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Manitoba 150 Grant Showcasing The History of Lake Minnewasta 2020

L-R  Clare Agnew Community Services City of Morden, Mayor Brandon Burley, MAF Executive Director Lynda Lambert, Lautenschlager Family Fund holders Earl and Jessica Lautenschlager, MAF Board Treasurer Ken Friesen and MAF Board Chair Allison Braun.

By Lorne Stelmach

A new City of Morden project is showcasing the history of Lake Minnewasta.

Modelled after the Confederation Park project that focusses on Morden’s history related to the world wars, this new set of historical plaques  at the lake is in recognition of Manitoba’s 150 birthday.

Clare Agnew, director of community services for the City of Morden,  observed that there was no shortage of possible material for this new display.

They began thinking in terms of the more recent history around the lake but came to realize they needed to also touch on the more ancient history including the glacial Lake Agassiz and ancient indigenous use of the land before leading up to the creation of the lake and beach.

“We just thought if we were going to be creating this around the history, we really needed to go further back. It goes quite a way back,” said Agnew.

“It’s just small plaques, so that was kind of the challenge. How do you capture 20,000 years of history on these plaques. The challenge was how to give the history the credit it deserves in such a small space.”

The project was funded by the Morden Area Foundation through the Manitoba 150 Legacy Project Fund as well as the Lautenschlager Family Fund and the City of Morden.

The genesis of the idea goes back to when Morden hosted the Communities in Bloom conference last fall, and Dr. Gordon Goldsborough from the Manitoba Historical Society challenged communities in how to celebrate Manitoba’s 150 birthday.

Although concerts and events are a fun way to celebrate, it is important to take these opportunities to also capture history in a community, Agnew recalled of his presentation.

The community services department worked on the project for six months, researching and talking to people in the community to ensure the information was accurate, she noted. They also gathered information from the CFDC and Morden history book as well as long time campers and beach committee members such as Howie Sager, Jim Hartry, Rick Mutton, Ed Maddock, Bob Jordan and Catherine Evenson.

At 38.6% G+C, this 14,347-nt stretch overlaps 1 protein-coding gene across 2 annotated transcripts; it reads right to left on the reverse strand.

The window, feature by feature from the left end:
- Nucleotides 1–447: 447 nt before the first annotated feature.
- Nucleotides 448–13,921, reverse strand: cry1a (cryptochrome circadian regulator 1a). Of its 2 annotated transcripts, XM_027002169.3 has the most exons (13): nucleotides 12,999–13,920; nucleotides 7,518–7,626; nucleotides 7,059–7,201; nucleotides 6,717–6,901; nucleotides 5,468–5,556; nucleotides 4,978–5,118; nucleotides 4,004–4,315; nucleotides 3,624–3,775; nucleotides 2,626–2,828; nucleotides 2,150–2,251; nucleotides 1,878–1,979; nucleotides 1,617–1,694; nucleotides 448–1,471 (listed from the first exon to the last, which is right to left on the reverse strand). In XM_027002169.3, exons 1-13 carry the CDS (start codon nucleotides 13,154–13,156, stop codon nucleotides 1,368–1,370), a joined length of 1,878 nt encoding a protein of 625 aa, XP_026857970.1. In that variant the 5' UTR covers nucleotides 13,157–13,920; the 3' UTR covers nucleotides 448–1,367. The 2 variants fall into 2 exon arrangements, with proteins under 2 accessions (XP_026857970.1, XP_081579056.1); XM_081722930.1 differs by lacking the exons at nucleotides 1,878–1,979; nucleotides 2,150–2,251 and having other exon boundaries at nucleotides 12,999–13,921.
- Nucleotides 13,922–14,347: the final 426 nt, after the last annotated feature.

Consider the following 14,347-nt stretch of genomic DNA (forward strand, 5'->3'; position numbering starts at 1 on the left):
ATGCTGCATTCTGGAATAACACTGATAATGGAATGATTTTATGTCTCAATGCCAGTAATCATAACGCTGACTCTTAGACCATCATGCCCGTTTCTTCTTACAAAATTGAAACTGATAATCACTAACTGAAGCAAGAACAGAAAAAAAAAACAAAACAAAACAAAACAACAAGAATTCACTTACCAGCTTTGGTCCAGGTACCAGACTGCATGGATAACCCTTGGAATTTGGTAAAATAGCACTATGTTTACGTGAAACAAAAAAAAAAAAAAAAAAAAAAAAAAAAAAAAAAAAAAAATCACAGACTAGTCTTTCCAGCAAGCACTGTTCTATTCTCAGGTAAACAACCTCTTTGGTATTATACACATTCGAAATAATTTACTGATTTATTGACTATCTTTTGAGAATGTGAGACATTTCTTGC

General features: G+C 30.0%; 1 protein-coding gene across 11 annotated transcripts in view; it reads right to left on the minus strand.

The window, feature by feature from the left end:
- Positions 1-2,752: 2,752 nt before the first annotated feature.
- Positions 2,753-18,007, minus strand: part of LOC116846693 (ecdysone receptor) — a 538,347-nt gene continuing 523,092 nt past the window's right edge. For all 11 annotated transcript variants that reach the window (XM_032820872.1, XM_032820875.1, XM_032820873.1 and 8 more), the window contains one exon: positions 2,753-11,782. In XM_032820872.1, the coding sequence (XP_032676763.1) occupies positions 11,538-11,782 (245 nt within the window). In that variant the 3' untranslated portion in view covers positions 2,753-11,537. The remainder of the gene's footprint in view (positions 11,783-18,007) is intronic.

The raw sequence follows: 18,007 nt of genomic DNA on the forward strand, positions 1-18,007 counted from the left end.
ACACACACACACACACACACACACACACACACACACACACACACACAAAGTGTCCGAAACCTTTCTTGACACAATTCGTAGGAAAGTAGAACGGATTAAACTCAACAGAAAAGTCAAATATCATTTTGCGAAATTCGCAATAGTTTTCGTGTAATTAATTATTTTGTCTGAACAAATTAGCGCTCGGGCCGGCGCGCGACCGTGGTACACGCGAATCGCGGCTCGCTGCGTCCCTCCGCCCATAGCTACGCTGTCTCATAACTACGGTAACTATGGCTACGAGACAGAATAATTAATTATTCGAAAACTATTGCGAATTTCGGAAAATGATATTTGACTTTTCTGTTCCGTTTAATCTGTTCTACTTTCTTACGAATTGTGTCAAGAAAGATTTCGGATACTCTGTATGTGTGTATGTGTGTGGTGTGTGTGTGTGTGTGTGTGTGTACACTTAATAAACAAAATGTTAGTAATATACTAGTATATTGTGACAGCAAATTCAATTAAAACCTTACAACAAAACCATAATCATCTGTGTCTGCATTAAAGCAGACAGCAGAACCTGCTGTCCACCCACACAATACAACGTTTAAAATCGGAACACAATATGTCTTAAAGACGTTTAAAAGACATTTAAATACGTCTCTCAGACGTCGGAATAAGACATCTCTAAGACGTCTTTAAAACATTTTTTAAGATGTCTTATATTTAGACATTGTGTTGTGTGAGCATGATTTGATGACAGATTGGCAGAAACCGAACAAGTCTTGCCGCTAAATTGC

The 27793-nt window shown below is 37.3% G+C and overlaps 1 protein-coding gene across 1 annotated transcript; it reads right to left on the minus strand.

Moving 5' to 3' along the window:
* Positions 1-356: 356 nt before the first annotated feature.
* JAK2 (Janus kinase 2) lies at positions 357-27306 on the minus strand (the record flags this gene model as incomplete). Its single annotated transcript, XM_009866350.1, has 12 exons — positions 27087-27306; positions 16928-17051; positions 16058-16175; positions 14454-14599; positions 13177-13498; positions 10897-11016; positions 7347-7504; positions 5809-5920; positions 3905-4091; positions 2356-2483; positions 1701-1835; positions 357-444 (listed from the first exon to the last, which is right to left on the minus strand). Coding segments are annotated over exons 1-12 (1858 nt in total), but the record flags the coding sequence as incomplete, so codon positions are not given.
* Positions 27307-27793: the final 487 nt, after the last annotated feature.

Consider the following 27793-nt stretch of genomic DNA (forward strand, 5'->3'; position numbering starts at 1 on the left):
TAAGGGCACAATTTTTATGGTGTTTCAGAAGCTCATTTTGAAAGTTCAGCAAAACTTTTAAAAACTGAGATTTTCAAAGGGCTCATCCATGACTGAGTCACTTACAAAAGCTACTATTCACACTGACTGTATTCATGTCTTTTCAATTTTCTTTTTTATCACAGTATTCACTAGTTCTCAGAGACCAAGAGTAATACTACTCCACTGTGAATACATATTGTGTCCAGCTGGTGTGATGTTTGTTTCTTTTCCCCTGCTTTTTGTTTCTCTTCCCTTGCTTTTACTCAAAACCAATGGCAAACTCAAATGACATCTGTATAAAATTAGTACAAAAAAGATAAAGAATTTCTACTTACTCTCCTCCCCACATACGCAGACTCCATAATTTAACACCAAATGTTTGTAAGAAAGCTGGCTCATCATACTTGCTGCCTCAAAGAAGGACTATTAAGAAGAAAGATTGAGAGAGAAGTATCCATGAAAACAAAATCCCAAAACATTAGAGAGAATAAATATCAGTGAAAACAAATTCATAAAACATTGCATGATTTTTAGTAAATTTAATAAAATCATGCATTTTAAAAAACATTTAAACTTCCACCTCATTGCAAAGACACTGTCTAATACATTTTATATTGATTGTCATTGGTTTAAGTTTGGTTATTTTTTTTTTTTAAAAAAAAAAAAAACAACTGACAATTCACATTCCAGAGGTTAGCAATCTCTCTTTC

Conversations with David Scott, a traditional oral historian of Swan Lake First Nation, also provided information on indigenous land use prior to Lake Minnewasta being created.

“I’m thrilled with how the project has come together,” said Agnew.

“We researched many sources of information in completing the project. The challenge was keeping the information concise and manageable on the plaque displays, as there’s so much history to share,” she said. “The plaques are like the displays in Confederation Park, and there was positive feedback from those displays, so I hope people will feel the same about these new ones.”

Agnew noted they now see the potential for more projects like this in the community, especially after having connected with David Scott.

“What we realized is we could do another whole series of six plaques just on the indigenous land and history. Maybe that’s a piece we should also be trying to capture,” she suggested.

“We have this (Confederation Park) model now, and we do see people reading them, and the feedback we get is positive, so I think we should be doing this in other locations in Morden.

“If residents have an idea on future history projects or locations, please share them with our department,” encouraged Agnew.

“It’s important that we capture the history of Morden,” said Mayor Brandon Burley in welcoming the lake history project. “They’ve created an educational opportunity and a place to relax overlooking our beautiful lake.”